This couple had picnic-style tables with pillows for guests to relax at their wedding welcome party.
2. Welcome Toast at Pool Party
While there aren't many formalities that need to take place during a wedding welcome event, it is nice for the couple to offer a welcome to all the guests. This is the first event of your nuptials so take a moment to say a few words and express your gratitude.
3. Bounce House at Wedding Welcome Party
We love any excuse to feel like a kid again. This couple hired a bounce castle for their wedding welcome party.
4. Relaxing Yoga Welcome Activity
Offer prewedding yoga to ensure that the wedding weekend starts on a calm, centered note. If you're wanting to have a wedding welcome party of some kind but the logistics with the rehearsal dinner will preclude you from having one the evening before the wedding then a daytime event might be the way to go. You could have this during the day before the rehearsal dinner while guests are starting to arrive. Or you could also offer it to guests on the morning of the wedding day if you want an extra activity for them (though you wouldn't be able to attend while you're prepping for the wedding ceremony).
5. Pool Welcome Party
We love the idea of a pool welcome party for a summer wedding. While many couples choose to host poolside day-after brunches, there's a chance that guests might feel a little hung over and not quite up for swimming at a postwedding pool party. However, a prewedding pool party can be a fun way to relax before the big day. Just make sure to have plenty of SPF on hand so no one gets burnt before the main event.
6. Sports Wedding Welcome Party
If your wedding guests are a sporty, active group you could consider a festive field day to start the weekend. Have a variety of sports stations where guests can relax and play while getting to know each other.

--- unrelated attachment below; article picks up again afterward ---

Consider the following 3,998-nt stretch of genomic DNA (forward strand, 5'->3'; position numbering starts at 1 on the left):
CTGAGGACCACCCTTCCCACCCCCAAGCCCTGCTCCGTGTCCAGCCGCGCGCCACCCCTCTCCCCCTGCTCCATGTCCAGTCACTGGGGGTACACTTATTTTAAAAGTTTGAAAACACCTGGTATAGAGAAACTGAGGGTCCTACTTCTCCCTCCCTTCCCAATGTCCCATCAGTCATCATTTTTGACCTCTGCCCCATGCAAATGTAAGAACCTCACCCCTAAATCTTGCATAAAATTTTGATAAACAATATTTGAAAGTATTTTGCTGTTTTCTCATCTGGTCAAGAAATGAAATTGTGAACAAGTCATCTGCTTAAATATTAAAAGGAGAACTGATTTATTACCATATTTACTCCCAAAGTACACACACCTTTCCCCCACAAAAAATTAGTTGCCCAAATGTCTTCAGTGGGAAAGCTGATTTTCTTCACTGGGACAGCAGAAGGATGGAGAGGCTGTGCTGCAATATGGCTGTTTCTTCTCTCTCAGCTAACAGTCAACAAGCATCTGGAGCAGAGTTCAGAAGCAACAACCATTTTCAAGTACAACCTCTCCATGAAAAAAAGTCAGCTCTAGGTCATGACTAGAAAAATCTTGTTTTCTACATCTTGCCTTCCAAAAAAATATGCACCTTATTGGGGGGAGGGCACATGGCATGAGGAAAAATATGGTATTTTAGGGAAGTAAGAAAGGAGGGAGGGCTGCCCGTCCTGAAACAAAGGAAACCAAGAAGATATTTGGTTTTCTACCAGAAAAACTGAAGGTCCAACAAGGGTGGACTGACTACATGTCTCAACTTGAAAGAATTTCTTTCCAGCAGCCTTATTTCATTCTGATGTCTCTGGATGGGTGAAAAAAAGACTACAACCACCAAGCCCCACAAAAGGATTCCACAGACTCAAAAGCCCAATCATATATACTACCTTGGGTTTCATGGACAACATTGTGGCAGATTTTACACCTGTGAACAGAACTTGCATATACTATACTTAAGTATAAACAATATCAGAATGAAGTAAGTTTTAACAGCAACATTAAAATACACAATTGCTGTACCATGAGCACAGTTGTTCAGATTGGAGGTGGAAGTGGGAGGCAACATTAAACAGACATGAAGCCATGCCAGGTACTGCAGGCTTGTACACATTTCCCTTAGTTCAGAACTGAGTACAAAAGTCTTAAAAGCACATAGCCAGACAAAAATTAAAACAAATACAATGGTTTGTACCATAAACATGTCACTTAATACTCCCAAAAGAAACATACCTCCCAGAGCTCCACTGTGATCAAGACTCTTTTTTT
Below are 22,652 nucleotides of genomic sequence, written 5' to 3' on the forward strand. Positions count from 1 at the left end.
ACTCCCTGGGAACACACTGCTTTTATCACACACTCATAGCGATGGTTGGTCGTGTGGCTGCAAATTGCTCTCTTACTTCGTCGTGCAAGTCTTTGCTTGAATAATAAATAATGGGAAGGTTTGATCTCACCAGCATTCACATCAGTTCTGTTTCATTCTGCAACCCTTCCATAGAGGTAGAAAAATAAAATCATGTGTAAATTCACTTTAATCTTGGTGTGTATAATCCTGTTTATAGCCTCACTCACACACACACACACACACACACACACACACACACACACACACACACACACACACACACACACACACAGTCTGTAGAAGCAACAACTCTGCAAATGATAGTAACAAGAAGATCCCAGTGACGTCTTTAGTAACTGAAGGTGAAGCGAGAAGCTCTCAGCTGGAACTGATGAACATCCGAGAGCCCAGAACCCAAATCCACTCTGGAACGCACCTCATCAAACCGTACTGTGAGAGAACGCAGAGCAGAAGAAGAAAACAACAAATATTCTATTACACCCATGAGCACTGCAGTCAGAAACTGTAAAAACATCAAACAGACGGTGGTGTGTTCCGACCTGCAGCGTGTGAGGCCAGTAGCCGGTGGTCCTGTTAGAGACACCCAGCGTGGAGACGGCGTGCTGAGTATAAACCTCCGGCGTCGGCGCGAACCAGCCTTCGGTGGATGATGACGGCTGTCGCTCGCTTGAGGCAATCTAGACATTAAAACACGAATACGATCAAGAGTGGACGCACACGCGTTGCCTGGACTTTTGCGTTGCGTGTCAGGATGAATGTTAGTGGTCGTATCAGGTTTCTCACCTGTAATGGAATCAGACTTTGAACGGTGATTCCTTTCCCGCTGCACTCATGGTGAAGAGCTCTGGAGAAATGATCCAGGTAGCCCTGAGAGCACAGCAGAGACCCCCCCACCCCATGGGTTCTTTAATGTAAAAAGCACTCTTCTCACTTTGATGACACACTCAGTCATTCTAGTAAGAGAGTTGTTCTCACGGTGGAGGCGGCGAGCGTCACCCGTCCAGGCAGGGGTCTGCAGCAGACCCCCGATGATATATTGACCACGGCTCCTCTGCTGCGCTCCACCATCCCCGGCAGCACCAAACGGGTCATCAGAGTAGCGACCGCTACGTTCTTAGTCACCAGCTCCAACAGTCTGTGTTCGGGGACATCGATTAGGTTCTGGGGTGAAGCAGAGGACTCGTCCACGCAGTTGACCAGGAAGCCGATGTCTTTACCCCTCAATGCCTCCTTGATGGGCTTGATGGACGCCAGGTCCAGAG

7. Drink Coupon Chips for Welcome Party
If you're hosting your welcome party at a spot where non-wedding patrons may also be drinking, like a hotel bar or pool, consider having drink coupons. Guests at this wedding received tokens they could take to the bar so that the bar staff knew to charge all the guests' drinks to the couple's bar bill. This is also a great option if you only want to cover one or two drinks per person at the prewedding event. Give attendees tokens for the number of drinks you'll cover, then encourage them to buy their own after that.
8. Cornhole at Camp-Themed Wedding Weekend
This couple was hosting their wedding weekend at a summer camp so they got everyone in the camp mood with custom cornhole games.
9. Check-In Station With Name Tags
Since this couple knew that a lot of their guests would be meeting for the first time at the welcome party, they decided to have their calligrapher make custom necklace name tags for everyone. Upon arrival, guests were asked to check in so they could receive their chic name tag to wear for the evening.
10. Cocktail Tables With Tropical Leaves
Since welcome parties are more casual, you don't need to have seating for everyone. Instead, a collection of high and low cocktail tables where guests can mix and mingle is a great way to go.
11. Tropical Wedding Welcome Party Invitation
The welcome party invitations for this event in Hawaii showcased the retro-meets-tropical aesthetic that was in store for the prewedding fete.
12. Boat Wedding Welcome Party
If you're tying the knot along the coast, consider a celebration at sea to kick off the wedding weekend.
13. Aperol Spritz-Themed Wedding Welcome Party
Guests rode gondolas to the top of a nearby mountain for this wedding welcome party. Once at the peak, they were greeted by Aperol spritzes.
14. Retro-Themed Ski Welcome Party
Guests were encouraged to dress in vibrant, retro ski suits for this après ski-themed winter wedding welcome party.
15. Après Ski-Themed Welcome Party Invitations
To get guests excited about hitting the slopes before the wedding, this couple sent out illustrated welcome party invitations that hinted at the fun to come.
16. Inflatable Slide at Welcome Party
Talk about a fun event! This couple had carnival activities, like a giant inflatable slide, at their welcome party.